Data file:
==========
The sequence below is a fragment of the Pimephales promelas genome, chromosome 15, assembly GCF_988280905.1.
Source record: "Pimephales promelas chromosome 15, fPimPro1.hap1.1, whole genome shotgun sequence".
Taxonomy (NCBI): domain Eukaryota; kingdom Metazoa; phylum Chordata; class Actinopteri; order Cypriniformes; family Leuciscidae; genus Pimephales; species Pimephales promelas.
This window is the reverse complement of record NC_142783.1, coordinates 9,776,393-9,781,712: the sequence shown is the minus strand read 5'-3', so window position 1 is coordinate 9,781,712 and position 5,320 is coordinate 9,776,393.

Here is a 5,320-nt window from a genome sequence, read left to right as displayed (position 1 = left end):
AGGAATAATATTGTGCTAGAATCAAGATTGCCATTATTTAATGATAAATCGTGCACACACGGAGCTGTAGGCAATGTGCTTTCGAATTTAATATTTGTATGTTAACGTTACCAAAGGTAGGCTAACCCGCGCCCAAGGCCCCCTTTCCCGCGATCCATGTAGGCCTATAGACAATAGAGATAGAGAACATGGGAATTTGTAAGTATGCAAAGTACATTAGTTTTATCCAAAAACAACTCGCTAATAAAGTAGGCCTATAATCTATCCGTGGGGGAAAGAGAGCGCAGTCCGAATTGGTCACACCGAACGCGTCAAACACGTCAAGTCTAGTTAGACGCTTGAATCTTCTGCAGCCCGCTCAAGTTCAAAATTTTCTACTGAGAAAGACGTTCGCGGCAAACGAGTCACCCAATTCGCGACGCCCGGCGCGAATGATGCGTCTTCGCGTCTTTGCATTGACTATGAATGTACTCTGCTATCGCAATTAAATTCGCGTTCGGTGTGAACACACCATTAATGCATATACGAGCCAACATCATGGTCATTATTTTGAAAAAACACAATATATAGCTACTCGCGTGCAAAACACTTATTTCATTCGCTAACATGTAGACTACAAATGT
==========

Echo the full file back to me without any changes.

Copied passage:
The sequence below is a fragment of the Pimephales promelas genome, chromosome 15, assembly GCF_988280905.1.
Source record: "Pimephales promelas chromosome 15, fPimPro1.hap1.1, whole genome shotgun sequence".
Taxonomy (NCBI): domain Eukaryota; kingdom Metazoa; phylum Chordata; class Actinopteri; order Cypriniformes; family Leuciscidae; genus Pimephales; species Pimephales promelas.
This window is the reverse complement of record NC_142783.1, coordinates 9,776,393-9,781,712: the sequence shown is the minus strand read 5'-3', so window position 1 is coordinate 9,781,712 and position 5,320 is coordinate 9,776,393.

Here is a 5,320-nt window from a genome sequence, read left to right as displayed (position 1 = left end):
AGGAATAATATTGTGCTAGAATCAAGATTGCCATTATTTAATGATAAATCGTGCACACACGGAGCTGTAGGCAATGTGCTTTCGAATTTAATATTTGTATGTTAACGTTACCAAAGGTAGGCTAACCCGCGCCCAAGGCCCCCTTTCCCGCGATCCATGTAGGCCTATAGACAATAGAGATAGAGAACATGGGAATTTGTAAGTATGCAAAGTACATTAGTTTTATCCAAAAACAACTCGCTAATAAAGTAGGCCTATAATCTATCCGTGGGGGAAAGAGAGCGCAGTCCGAATTGGTCACACCGAACGCGTCAAACACGTCAAGTCTAGTTAGACGCTTGAATCTTCTGCAGCCCGCTCAAGTTCAAAATTTTCTACTGAGAAAGACGTTCGCGGCAAACGAGTCACCCAATTCGCGACGCCCGGCGCGAATGATGCGTCTTCGCGTCTTTGCATTGACTATGAATGTACTCTGCTATCGCAATTAAATTCGCGTTCGGTGTGAACACACCATTAATGCATATACGAGCCAACATCATGGTCATTATTTTGAAAAAACACAATATATAGCTACTCGCGTGCAAAACACTTATTTCATTCGCTAACATGTAGACTACAAATGT